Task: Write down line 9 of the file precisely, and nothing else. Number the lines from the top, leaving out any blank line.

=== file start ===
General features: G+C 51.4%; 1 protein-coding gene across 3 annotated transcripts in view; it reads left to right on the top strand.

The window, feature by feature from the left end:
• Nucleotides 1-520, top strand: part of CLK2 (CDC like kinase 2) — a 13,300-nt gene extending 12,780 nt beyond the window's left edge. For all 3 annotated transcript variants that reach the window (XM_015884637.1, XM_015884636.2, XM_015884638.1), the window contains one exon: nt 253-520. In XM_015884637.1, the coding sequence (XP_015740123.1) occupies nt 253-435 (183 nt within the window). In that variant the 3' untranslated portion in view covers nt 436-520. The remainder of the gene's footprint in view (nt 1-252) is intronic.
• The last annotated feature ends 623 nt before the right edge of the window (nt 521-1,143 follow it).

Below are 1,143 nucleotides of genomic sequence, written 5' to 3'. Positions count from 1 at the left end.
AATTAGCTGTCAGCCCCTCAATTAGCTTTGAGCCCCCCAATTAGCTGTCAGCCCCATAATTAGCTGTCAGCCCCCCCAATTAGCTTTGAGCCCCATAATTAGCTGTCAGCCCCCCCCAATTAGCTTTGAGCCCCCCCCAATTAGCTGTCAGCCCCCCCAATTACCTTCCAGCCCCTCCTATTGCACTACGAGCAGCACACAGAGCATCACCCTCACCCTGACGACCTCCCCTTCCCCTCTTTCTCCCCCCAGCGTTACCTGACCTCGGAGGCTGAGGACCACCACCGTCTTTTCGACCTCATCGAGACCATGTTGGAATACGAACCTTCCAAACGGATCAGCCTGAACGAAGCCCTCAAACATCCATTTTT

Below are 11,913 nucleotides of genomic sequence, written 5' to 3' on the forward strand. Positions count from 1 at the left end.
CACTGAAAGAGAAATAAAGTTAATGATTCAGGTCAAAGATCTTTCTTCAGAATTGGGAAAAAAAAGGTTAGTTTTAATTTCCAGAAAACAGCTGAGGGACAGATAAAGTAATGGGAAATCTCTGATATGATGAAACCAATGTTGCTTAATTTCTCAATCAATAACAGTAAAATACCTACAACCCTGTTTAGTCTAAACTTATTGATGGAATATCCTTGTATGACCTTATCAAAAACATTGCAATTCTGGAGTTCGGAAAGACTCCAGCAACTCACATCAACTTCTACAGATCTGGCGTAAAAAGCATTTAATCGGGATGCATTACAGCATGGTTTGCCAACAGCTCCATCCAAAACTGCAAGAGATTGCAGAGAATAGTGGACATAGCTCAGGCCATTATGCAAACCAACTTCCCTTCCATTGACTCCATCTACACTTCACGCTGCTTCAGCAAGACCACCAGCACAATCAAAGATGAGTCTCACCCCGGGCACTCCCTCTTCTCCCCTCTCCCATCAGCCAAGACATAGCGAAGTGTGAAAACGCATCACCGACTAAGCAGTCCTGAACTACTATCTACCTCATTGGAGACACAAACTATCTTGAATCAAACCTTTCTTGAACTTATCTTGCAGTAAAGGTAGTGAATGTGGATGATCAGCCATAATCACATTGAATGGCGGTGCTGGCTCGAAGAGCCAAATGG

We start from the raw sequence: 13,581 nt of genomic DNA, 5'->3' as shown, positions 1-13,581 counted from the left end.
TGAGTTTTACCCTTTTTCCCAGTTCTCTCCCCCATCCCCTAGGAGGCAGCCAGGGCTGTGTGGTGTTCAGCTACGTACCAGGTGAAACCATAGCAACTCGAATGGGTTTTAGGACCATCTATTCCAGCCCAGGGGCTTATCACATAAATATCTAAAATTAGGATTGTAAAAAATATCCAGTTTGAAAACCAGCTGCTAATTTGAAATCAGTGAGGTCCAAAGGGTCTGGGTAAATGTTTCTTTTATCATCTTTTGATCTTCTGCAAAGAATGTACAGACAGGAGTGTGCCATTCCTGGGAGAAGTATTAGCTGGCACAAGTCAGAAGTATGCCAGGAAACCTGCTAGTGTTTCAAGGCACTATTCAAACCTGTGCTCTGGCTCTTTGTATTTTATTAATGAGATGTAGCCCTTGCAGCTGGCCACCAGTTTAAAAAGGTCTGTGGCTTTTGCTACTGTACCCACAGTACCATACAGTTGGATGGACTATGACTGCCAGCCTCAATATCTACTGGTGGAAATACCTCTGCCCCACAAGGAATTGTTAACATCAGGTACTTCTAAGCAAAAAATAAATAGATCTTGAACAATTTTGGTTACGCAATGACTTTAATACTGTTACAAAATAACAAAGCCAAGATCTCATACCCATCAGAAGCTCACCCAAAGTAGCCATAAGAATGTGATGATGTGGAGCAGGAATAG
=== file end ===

We start from the raw sequence: 13,581 nt of genomic DNA, 5'->3' as shown, positions 1-13,581 counted from the left end.